A Memory of Falling

2009 has been a year of important anniversaries in much of Eastern Europe. For Poland, June 4th marked 20 years since the first free elections since World War Two.

The Czech Republic will have a similar anniversary in late December.

And twenty years ago today, the Berlin Wall fell-- or at least became irrelevant.

It was two years before my birth, and therefore six years before my memory-- but it is well within the memory of much of the world, and certainly deeply ingrained in the national memory of Germany.

Needless to say, my time in Berlin was filled with reminders of the Berlin Wall.

My hostel was on what would have been the Eastern side, not far from the New Synagogue, and within easy walking distance of the Brandenburg Gate.

From 1961 to 1989, the Gate, dedicated to peace, stood in an uneasy no man's land, referred to by West and East Berliners alike as "the Death Zone".

The common history is that the Berlin Wall went up overnight-- it actually went up over three nights, with barbed wire laid in the streets one day, and guards posted at the perimeter, and a concrete wall two days later.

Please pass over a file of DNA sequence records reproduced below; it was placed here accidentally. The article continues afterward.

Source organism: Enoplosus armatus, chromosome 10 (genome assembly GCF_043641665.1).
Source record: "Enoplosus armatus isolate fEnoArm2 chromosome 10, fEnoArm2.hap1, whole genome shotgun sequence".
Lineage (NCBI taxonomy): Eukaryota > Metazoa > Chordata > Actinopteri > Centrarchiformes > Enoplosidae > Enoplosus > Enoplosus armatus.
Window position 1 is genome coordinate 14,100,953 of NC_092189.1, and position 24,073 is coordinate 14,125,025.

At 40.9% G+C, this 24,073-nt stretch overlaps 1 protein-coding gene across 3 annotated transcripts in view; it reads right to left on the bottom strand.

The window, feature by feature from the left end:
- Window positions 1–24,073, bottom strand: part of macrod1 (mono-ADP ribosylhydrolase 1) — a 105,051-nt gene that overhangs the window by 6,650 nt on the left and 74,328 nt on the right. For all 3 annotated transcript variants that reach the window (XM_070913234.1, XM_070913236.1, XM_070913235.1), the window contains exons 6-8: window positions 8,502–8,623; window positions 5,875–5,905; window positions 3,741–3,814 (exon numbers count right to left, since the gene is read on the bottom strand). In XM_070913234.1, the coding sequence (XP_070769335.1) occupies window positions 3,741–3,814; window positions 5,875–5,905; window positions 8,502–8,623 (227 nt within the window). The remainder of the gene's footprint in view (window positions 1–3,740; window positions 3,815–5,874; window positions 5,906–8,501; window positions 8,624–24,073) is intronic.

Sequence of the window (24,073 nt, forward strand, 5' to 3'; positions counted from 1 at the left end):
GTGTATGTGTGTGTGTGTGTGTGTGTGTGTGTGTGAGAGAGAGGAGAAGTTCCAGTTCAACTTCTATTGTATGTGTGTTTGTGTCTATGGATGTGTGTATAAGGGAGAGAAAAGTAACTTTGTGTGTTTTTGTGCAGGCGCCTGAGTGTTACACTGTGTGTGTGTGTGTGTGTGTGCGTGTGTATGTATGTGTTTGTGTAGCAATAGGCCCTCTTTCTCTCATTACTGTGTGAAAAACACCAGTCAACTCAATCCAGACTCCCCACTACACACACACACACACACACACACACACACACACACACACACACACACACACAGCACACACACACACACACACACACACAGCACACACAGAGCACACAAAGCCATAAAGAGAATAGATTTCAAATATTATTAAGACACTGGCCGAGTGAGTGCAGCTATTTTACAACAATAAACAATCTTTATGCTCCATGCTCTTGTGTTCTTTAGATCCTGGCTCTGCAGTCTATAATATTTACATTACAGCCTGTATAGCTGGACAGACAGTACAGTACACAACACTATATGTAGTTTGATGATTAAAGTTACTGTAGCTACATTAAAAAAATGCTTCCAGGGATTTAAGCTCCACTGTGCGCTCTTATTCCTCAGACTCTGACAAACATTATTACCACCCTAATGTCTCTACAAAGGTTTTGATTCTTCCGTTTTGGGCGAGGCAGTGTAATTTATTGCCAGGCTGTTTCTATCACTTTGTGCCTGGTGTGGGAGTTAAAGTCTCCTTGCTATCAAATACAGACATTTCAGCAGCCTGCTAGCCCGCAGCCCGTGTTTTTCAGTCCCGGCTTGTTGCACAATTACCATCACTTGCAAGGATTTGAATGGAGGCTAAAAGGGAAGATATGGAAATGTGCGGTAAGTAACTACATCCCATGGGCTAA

According to Robert Frost
"something there is that doesn't love a wall" and there were a lot of people, among them many of the divided Berliners, who certainly didn't love the Berlin Wall, but there was a dominant political situation which did love such a Wall. There were people on both sides perfectly eager to divide the world into Two Camps. A wall made for a convenient dividing line. "Good fences make good neighbors."

This was not so convenient for those who died trying to cross the wall, or those who had family on the other side, those who had crossed over for the night to visit a friend and woke up in the morning to find half their world cut off...

But nothing is forever, or at least few things are, and walls tend to be among the more ephemeral things in this world (even more ephemeral than flowers, for when a wall falls down it doesn't grow back the next spring).

And so the wall is gone... but the Germans haven't let the grass grow over it quite yet. Some things need to be remembered.